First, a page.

Background: Severe acute respiratory syndrome-coronavirus-2 (SARS-CoV-2), the virus that causes coronavirus disease 2019 (COVID-19), is responsible for the largest pandemic since the 1918 influenza A virus subtype H1N1 influenza outbreak. The symptoms presently recognized by the World Health Organization are cough, fever, tiredness, and difficulty breathing. Patient-reported smell and taste loss has been associated with COVID-19 infection, yet no empirical olfactory testing on a cohort of COVID-19 patients has been performed.
Methods: The University of Pennsylvania Smell Identification Test (UPSIT), a well-validated 40-odorant test, was administered to 60 confirmed COVID-19 inpatients and 60 age- and sex-matched controls to assess the magnitude and frequency of their olfactory dysfunction. A mixed effects analysis of variance determined whether meaningful differences in test scores existed between the 2 groups and if the test scores were differentially influenced by sex.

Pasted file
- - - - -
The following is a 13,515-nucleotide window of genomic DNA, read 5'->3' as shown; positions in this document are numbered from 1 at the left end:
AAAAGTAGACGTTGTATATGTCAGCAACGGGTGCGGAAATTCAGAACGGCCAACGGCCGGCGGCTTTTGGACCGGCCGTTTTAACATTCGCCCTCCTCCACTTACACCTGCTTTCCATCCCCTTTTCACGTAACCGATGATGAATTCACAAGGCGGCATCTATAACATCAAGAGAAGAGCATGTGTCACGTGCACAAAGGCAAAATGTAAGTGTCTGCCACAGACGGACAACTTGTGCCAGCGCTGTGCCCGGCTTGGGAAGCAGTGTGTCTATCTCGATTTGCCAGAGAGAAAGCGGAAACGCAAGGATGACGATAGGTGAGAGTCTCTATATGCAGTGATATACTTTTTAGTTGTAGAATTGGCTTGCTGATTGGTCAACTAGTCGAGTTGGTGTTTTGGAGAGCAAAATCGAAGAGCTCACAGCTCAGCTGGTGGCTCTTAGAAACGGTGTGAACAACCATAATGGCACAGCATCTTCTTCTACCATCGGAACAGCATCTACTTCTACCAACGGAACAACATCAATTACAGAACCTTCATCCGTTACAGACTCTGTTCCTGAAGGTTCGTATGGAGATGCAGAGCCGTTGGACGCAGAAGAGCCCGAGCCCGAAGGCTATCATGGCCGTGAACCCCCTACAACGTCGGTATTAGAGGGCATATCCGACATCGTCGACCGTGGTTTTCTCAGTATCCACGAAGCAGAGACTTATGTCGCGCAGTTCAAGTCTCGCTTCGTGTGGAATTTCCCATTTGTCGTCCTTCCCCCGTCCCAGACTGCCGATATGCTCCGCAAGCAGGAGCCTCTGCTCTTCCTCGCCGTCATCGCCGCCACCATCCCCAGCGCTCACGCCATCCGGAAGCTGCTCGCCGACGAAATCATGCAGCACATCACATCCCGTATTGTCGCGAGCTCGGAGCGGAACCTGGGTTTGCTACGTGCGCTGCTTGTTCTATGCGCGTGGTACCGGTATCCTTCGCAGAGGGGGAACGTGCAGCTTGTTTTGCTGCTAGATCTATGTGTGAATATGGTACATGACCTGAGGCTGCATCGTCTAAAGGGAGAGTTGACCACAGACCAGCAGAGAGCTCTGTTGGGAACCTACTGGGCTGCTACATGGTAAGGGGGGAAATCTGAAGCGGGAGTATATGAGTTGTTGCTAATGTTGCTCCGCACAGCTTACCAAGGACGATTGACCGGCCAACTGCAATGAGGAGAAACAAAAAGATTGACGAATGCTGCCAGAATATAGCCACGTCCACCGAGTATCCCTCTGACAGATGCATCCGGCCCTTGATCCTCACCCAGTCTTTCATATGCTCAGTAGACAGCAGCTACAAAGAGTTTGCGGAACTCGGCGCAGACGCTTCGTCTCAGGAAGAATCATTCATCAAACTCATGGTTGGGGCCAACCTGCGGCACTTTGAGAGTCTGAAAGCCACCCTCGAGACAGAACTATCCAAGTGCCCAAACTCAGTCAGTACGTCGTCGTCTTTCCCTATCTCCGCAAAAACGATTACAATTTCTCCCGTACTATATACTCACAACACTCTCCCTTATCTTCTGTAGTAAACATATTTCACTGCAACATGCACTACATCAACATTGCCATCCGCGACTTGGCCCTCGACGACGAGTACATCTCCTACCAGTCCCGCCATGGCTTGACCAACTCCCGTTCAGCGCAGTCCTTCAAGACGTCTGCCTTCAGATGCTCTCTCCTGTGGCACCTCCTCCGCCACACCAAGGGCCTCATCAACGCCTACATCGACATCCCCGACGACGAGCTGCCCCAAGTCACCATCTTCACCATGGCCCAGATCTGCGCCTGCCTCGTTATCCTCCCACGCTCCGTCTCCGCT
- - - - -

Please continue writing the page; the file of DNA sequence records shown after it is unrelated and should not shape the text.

Results: Fifty-nine (98%) of the 60 patients exhibited some smell dysfunction (mean [95% CI] UPSIT score: 20.98 [19.47, 22.48]; controls: 34.10 [33.31, 34.88]; p < 0.0001). Thirty-five of the 60 patients (58%) were either anosmic (15/60; 25%) or severely microsmic (20/60; 33%); 16 exhibited moderate microsmia (16/60; 27%), 8 mild microsmia (8/60; 13%), and 1 normosmia (1/60; 2%). Deficits were evident for all 40 UPSIT odorants. No meaningful relationships between the test scores and sex, disease severity, or comorbidities were found.
Conclusion: Quantitative smell testing demonstrates that decreased smell function, but not always anosmia, is a major marker for SARS-CoV-2 infection and suggests the possibility that smell testing may help, in some cases, to identify COVID-19 patients in need of early treatment or quarantine.
Keywords: COVID-19; UPSIT; biomarker; chronic rhinosinusitis; olfaction; olfactory disorders; olfactory test.
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